The GOES-16 data posted on this page are preliminary, non-operational data and are undergoing testing. Users bear all responsibility for inspecting the data prior to use and for the manner in which the data are utilized.
During the overnight hours of 26-27 July 2017, a large area in the vicinity of Kansas City received greater than 5″ of rainfall, with maximum amounts around 8.5″ which led to flooding:
GOES-16 10.35 micron imagery during the overnight hours showed a series of convective clusters moving over the same region (northeast Kansas into west-central Missouri):
The CIRA layer precipitable water (LPW) product depicted the moisture plumes at different levels that contributed to this flash flood event:
Upper left panel Sfc – 850 mb LPW
Upper right panel 850 – 700 mb LPW
Lower left panel 700 – 500 mb LPW
Lower right panel 500 – 300 mb LPW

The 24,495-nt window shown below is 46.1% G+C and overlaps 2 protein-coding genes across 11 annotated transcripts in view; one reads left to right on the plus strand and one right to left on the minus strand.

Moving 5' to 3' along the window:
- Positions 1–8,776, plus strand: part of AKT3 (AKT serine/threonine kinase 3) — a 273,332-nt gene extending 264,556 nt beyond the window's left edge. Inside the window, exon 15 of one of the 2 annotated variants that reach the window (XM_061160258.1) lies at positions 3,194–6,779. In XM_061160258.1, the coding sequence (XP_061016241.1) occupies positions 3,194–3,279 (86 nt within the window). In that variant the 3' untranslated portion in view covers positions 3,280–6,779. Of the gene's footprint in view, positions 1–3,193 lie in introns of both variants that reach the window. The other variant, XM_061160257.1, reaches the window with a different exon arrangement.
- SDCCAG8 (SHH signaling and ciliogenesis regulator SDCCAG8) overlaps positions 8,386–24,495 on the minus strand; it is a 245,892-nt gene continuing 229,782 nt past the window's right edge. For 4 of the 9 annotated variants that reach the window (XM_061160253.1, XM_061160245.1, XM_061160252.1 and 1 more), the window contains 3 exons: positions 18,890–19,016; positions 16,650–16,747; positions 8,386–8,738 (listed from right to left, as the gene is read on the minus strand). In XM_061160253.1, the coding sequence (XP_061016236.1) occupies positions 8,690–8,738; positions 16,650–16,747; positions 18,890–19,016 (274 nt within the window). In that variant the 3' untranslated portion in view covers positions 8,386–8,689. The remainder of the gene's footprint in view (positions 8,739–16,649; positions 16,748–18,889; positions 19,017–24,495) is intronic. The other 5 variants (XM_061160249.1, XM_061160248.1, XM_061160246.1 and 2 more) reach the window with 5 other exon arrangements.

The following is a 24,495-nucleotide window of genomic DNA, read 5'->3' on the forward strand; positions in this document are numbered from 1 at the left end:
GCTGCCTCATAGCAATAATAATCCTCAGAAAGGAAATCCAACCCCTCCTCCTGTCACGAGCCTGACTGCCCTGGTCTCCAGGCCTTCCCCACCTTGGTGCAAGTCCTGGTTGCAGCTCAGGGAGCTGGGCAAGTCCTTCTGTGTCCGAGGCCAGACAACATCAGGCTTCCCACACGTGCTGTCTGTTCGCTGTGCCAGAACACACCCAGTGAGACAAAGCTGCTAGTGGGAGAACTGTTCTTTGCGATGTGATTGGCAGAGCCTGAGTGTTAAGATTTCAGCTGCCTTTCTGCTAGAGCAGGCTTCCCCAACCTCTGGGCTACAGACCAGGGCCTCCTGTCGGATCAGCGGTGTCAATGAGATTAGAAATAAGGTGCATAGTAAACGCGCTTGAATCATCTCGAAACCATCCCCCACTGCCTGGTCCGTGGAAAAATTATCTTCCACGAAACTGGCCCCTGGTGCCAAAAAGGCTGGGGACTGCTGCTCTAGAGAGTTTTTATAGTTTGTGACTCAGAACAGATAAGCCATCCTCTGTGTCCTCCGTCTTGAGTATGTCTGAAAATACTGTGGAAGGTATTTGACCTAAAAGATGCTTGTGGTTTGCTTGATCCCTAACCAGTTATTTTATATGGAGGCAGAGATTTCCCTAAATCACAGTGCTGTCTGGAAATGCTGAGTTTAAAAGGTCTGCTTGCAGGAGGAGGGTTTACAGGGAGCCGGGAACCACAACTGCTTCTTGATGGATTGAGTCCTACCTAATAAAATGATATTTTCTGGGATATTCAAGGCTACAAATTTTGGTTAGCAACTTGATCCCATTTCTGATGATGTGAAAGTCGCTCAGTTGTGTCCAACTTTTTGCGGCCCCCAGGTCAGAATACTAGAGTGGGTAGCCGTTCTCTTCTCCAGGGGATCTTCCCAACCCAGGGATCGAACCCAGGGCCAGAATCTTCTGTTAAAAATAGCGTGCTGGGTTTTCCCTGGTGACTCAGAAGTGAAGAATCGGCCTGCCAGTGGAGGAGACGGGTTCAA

At the lowest level (sfc – 850 mb), we observe abundant moisture with origins from the Gulf of Mexico advecting in from the south, along with enhanced moisture convergence along a frontal boundary.
At mid to upper levels, we observe abundant moisture with origins from the tropical eastern Pacific resulting from the North American monsoon circulation.
Abundant moisture throughout a deep layer in the vertical is one of the key ingredients for excessive rainfall that can lead to flooding. The LPW product provides context for the origins of moisture plumes and allows one to see them “coming together” from an observational perspective.